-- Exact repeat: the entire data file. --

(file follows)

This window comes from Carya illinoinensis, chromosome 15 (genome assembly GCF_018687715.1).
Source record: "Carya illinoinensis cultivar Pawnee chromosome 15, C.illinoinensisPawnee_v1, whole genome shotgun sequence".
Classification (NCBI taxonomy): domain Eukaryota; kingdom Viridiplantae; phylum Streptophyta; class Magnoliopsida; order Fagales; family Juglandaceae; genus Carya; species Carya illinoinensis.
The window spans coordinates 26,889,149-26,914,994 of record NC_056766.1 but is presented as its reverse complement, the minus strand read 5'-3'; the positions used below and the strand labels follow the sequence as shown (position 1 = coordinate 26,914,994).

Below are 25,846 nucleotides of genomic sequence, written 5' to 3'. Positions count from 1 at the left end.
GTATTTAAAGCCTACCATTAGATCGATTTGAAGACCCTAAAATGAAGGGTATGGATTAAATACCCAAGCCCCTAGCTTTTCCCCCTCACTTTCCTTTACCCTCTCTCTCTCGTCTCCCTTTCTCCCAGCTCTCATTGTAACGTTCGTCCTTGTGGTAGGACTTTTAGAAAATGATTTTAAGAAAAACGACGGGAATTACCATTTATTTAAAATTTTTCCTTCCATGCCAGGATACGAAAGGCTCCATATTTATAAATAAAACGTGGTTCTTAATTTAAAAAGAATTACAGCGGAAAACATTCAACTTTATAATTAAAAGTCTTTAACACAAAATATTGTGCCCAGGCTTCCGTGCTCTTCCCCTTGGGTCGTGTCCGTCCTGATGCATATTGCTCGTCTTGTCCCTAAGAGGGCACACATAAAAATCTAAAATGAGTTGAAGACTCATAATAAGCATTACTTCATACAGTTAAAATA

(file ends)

This window comes from Carya illinoinensis, chromosome 15 (genome assembly GCF_018687715.1).
Source record: "Carya illinoinensis cultivar Pawnee chromosome 15, C.illinoinensisPawnee_v1, whole genome shotgun sequence".
Classification (NCBI taxonomy): domain Eukaryota; kingdom Viridiplantae; phylum Streptophyta; class Magnoliopsida; order Fagales; family Juglandaceae; genus Carya; species Carya illinoinensis.
The window spans coordinates 26,889,149-26,914,994 of record NC_056766.1 but is presented as its reverse complement, the minus strand read 5'-3'; the positions used below and the strand labels follow the sequence as shown (position 1 = coordinate 26,914,994).

Below are 25,846 nucleotides of genomic sequence, written 5' to 3'. Positions count from 1 at the left end.
GTATTTAAAGCCTACCATTAGATCGATTTGAAGACCCTAAAATGAAGGGTATGGATTAAATACCCAAGCCCCTAGCTTTTCCCCCTCACTTTCCTTTACCCTCTCTCTCTCGTCTCCCTTTCTCCCAGCTCTCATTGTAACGTTCGTCCTTGTGGTAGGACTTTTAGAAAATGATTTTAAGAAAAACGACGGGAATTACCATTTATTTAAAATTTTTCCTTCCATGCCAGGATACGAAAGGCTCCATATTTATAAATAAAACGTGGTTCTTAATTTAAAAAGAATTACAGCGGAAAACATTCAACTTTATAATTAAAAGTCTTTAACACAAAATATTGTGCCCAGGCTTCCGTGCTCTTCCCCTTGGGTCGTGTCCGTCCTGATGCATATTGCTCGTCTTGTCCCTAAGAGGGCACACATAAAAATCTAAAATGAGTTGAAGACTCATAATAAGCATTACTTCATACAGTTAAAATA